Here's how it looks:

int  x;
long y;


x = y;  // Compiler produces warning. Dangerous conversion!

Some compilers will warn you about the assignment because it is not always true that a long will fit into an int. For example, on machines using the Alpha processor longs are 64 bits and ints are 32 bits. Thus there is a real chance that the value being put into x above is corrupted. Assuming that you really intend to do this, you can turn off the warning like this

x = (int)y;

Putting a type name in parentheses creates a cast operator that can convert its operand into the named type. In this case (int) converts y into an integer. The compiler would have done this conversion automatically anyway, but since you are making it explicit you are effectively saying, "I know this is a conversion, but it's okay". You are telling the compiler to not bother warning you.

You can also use type casts to do conversions the compiler would otherwise not allow. For example

char buffer[128];
int  address;

address = buffer;

Here I'm trying to put a pointer into an integer. This is usually bad. But if I really mean to do this I can force the issue

address = (int)buffer;

It now becomes up to me to be sure integers on this machine can properly hold addresses. If they can, fine. If they can't my program will malfunction. However, I may very well know that addresses and integers are compatible (as they are on many systems). In that case, this approach allows me to do some very interesting operations. Keep in mind, however, that a program that engages in otherwise illegal conversions may not run properly on machines other than the one on which it was developed.

Suppose I want to store an integer into my array of characters. Suppose also that on your machine a character is one byte and an integer is four bytes. That's fine. I want my integer to overlay the first four characters in the array. This doesn't work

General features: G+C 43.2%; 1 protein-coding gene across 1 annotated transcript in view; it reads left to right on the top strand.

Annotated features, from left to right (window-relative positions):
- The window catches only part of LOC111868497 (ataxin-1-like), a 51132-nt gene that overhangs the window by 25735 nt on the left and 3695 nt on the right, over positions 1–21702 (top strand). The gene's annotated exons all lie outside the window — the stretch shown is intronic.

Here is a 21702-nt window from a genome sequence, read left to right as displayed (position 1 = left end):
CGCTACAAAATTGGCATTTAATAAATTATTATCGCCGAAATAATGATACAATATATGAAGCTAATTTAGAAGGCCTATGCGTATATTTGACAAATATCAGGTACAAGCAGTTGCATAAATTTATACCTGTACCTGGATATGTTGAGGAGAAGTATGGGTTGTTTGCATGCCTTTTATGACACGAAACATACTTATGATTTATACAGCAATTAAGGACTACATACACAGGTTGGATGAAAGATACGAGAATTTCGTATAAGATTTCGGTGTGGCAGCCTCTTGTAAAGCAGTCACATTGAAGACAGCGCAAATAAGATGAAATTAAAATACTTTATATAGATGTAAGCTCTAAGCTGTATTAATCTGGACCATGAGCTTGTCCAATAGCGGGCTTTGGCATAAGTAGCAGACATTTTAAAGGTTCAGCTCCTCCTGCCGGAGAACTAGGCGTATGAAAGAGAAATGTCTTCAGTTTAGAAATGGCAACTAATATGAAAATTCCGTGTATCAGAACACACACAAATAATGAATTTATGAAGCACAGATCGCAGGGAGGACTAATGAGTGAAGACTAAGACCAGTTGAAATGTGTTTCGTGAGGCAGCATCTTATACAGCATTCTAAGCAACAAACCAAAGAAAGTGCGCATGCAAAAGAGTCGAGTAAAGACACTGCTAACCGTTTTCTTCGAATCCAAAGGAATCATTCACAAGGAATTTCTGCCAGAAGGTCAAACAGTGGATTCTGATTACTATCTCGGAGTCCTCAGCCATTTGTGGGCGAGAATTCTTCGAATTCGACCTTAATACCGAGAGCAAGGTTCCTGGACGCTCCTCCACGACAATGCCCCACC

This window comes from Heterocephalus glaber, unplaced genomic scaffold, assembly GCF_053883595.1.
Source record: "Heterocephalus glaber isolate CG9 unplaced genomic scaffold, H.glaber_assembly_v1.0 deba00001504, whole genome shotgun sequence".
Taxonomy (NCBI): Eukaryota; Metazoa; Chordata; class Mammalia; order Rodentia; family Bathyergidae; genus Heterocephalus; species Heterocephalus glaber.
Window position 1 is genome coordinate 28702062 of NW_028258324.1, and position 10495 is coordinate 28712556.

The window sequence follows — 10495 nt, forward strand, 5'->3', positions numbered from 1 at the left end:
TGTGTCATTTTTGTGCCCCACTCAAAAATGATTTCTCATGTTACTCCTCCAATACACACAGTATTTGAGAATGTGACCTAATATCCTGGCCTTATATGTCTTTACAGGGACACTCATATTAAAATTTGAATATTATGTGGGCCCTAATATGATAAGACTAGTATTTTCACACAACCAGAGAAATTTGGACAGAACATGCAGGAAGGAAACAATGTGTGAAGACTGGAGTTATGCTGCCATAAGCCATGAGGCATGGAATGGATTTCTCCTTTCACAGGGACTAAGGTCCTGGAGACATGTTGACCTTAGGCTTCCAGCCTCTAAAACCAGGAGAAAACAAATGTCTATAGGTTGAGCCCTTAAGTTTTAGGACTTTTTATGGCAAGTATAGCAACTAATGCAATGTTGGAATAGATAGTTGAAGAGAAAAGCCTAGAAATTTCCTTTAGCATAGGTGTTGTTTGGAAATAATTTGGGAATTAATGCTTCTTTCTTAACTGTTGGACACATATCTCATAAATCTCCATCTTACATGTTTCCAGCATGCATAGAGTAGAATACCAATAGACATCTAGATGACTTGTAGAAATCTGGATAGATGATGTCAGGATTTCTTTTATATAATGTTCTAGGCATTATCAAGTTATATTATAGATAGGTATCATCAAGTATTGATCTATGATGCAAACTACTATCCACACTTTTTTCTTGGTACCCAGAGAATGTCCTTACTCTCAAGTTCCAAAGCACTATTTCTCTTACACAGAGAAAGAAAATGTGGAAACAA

buffer[0] = 123456;

This just hacks the integer down to character size (tossing away significant bits) and stuffs the result into a single array element. I might get a warning about this, but in any case it doesn't have the effect I'm after.

*(int *)buffer = 123456;

This is more like it. Here I'm converting buffer (which has type "pointer to character") to the type "pointer to integer". Then I use the indirection operator to access the integer that pointer is pointing at. I store 123456 into that integer. Of course buffer is not really pointing at an integer, but because of my use of a cast I can force the compiler to act as if it was.

Code like this is very unusual and very system dependent. Often programmers use tricks with casts to cover up a bad design or other problems. However, there are certainly times when casts are necessary---particularly when you are trying to interact with low level hardware devices. C is know as a hacker's language and it's ability to do odd things with casts is one of the reasons.


  1. You can introduce a new, descriptive name for an existing type with typedef. To do this, declare a variable of the desired type and put the word "typedef" in front of the declaration. The name you used for the variable becomes the name of the new type.

    Introducing new type names helps to document the program, make the program easier to modify, and simplifies complicated declarations.

  2. You can put the word "const" in front of a declaration to declare objects that are constants. Such objects must be initialized when they are declared since you can't give them a value afterwards. Typically constants are given names in all uppercase letters.

  3. The compiler often converts variables of one type into another type in order to make sense out of the expressions you write. Some of these conversions are safe and some are unsafe. You can control which conversions occur and when using cast operators. A type cast operator is the name of a type enclosed in parentheses. It coverts its operand to the type specified. For example

    x = (int)y;

    Causes y to be converted to an integer and the result put into x. Casts can be used to make the automatic conversions explicit or to do conversions that the compiler would not normally allow. Keep in mind, however, that if you use a cast to force a normally illegal conversion your program may do odd things or may only work on certain machines.

© Copyright 2003 by Peter C. Chapin.
Last Revised: July 14, 2003